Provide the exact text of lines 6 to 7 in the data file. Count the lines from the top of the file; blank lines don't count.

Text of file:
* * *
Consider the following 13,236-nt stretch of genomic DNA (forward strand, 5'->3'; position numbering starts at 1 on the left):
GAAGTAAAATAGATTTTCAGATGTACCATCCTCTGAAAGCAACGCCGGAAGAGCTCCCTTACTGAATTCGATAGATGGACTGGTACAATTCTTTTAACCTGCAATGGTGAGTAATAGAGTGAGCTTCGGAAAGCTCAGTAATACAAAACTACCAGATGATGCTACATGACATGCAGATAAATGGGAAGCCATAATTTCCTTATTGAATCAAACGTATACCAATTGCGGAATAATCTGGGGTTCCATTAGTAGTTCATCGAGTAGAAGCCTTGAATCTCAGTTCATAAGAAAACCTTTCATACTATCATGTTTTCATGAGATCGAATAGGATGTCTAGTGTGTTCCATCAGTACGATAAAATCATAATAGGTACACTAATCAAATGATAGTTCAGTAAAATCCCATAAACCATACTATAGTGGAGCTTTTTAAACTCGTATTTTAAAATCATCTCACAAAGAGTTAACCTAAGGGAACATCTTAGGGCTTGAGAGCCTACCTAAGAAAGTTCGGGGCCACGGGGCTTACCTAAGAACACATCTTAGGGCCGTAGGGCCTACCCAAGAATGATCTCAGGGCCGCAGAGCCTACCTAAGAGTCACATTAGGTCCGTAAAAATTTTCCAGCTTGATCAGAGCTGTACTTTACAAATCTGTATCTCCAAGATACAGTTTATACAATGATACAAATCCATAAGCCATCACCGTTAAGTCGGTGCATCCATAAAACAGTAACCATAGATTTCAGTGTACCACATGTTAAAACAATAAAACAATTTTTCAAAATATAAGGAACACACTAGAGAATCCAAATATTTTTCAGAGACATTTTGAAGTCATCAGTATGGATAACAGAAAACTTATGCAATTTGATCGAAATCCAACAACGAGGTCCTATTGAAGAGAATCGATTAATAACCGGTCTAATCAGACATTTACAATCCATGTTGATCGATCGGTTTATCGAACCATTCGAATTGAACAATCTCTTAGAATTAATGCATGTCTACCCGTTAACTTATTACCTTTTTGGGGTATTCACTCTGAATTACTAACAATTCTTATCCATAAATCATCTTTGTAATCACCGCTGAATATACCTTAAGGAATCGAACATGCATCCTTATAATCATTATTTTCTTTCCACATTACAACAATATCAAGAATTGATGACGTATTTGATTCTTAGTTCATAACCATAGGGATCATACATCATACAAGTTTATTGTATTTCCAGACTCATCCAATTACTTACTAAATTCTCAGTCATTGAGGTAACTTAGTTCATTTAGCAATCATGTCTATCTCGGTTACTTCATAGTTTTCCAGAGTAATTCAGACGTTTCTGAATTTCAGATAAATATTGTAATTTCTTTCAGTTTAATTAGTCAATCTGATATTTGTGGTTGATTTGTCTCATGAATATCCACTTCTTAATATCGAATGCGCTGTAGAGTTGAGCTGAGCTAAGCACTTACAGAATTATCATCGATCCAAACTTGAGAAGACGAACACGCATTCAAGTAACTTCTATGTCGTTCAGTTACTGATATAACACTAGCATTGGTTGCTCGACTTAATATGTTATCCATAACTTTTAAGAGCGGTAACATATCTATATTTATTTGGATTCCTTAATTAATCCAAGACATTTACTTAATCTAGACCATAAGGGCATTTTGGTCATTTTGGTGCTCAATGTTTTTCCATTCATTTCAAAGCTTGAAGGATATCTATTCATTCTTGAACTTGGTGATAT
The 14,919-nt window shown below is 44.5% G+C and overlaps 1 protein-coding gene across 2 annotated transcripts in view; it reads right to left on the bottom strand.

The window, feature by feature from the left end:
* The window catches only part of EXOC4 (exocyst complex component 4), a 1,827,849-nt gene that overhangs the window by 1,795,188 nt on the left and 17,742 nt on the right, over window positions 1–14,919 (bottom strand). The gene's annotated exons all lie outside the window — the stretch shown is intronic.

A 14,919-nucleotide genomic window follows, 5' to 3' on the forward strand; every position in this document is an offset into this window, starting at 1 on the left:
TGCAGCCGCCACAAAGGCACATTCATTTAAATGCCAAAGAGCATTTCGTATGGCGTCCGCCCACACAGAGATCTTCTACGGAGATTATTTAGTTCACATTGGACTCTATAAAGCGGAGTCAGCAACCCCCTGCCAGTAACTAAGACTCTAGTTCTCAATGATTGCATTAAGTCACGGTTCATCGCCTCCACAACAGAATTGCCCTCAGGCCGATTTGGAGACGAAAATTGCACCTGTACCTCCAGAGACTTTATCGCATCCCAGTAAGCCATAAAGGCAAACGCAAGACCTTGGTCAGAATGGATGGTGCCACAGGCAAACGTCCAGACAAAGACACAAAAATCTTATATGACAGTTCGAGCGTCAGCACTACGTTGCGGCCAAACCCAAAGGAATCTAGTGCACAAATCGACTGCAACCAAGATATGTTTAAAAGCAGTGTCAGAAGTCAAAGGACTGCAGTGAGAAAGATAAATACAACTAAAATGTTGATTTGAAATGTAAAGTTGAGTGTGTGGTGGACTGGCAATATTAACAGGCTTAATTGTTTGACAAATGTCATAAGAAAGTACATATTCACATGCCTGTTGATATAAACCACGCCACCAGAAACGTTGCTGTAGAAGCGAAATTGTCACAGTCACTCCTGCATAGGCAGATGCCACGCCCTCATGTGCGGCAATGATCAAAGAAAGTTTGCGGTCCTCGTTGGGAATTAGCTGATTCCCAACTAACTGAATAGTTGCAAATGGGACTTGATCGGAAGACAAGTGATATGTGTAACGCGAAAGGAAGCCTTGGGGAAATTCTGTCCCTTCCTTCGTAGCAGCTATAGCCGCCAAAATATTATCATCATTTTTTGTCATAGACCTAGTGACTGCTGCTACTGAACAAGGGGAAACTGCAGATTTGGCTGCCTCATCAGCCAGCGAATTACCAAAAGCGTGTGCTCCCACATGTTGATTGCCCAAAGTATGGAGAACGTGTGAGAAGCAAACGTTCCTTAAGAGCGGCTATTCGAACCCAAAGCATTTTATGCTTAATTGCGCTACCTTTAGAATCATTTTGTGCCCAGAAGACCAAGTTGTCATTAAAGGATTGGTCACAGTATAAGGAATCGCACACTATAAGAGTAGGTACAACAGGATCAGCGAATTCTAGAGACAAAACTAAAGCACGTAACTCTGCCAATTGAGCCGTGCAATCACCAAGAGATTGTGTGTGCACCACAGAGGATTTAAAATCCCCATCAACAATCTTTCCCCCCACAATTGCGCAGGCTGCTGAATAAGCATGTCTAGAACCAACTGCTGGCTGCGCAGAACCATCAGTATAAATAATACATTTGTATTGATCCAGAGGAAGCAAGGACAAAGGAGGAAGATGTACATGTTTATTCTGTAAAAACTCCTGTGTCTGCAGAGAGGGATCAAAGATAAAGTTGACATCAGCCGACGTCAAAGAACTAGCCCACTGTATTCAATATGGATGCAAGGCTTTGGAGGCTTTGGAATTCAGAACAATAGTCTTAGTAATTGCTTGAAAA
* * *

A 14,919-nucleotide genomic window follows, 5' to 3' on the forward strand; every position in this document is an offset into this window, starting at 1 on the left:
TGCAGCCGCCACAAAGGCACATTCATTTAAATGCCAAAGAGCATTTCGTATGGCGTCCGCCCACACAGAGATCTTCTACGGAGATTATTTAGTTCACATTGGACTCTATAAAGCGGAGTCAGCAACCCCCTGCCAGTAACTAAGACTCTAGTTCTCAATGATTGCATTAAGTCACGGTTCATCGCCTCCACAACAGAATTGCCCTCAGGCCGATTTGGAGACGAAAATTGCACCTGTACCTCCAGAGACTTTATCGCATCCCAGTAAGCCATAAAGGCAAACGCAAGACCTTGGTCAGAATGGATGGTGCCACAGGCAAACGTCCAGACAAAGACACAAAAATCTTATATGACAGTTCGAGCGTCAGCACTACGTTGCGGCCAAACCCAAAGGAATCTAGTGCACAAATCGACTGCAACCAAGATATGTTTAAAAGCAGTGTCAGAAGTCAAAGGACTGCAGTGAGAAAGATAAATACAACTAAAATGTTGATTTGAAATGTAAAGTTGAGTGTGTGGTGGACTGGCAATATTAACAGGCTTAATTGTTTGACAAATGTCATAAGAAAGTACATATTCACATGCCTGTTGATATAAACCACGCCACCAGAAACGTTGCTGTAGAAGCGAAATTGTCACAGTCACTCCTGCATAGGCAGATGCCACGCCCTCATGTGCGGCAATGATCAAAGAAAGTTTGCGGTCCTCGTTGGGAATTAGCTGATTCCCAACTAACTGAATAGTTGCAAATGGGACTTGATCGGAAGACAAGTGATATGTGTAACGCGAAAGGAAGCCTTGGGGAAATTCTGTCCCTTCCTTCGTAGCAGCTATAGCCGCCAAAATATTATCATCATTTTTTGTCATAGACCTAGTGACTGCTGCTACTGAACAAGGGGAAACTGCAGATTTGGCTGCCTCATCAGCCAGCGAATTACCAAAAGCGTGTGCTCCCACATGTTGATTGCCCAAAGTATGGAGAACGTGTGAGAAGCAAACGTTCCTTAAGAGCGGCTATTCGAACCCAAAGCATTTTATGCTTAATTGCGCTACCTTTAGAATCATTTTGTGCCCAGAAGACCAAGTTGTCATTAAAGGATTGGTCACAGTATAAGGAATCGCACACTATAAGAGTAGGTACAACAGGATCAGCGAATTCTAGAGACAAAACTAAAGCACGTAACTCTGCCAATTGAGCCGTGCAATCACCAAGAGATTGTGTGTGCACCACAGAGGATTTAAAATCCCCATCAACAATCTTTCCCCCCACAATTGCGCAGGCTGCTGAATAAGCATGTCTAGAACCAACTGCTGGCTGCGCAGAACCATCAGTATAAATAATACATTTGTATTGATCCAGAGGAAGCAAGGACAAAGGAGGAAGATGTACATGTTTATTCTGTAAAAACTCCTGTGTCTGCAGAGAGGGATCAAAGATAAAGTTGACATCAGCCGACGTCAAAGAACTAGCCCACTGTATTCAATATGGATGCAAGGCTTTGGAGGCTTTGGAATTCAGAACAATAGTCTTAGTAATTGCTTGAAAA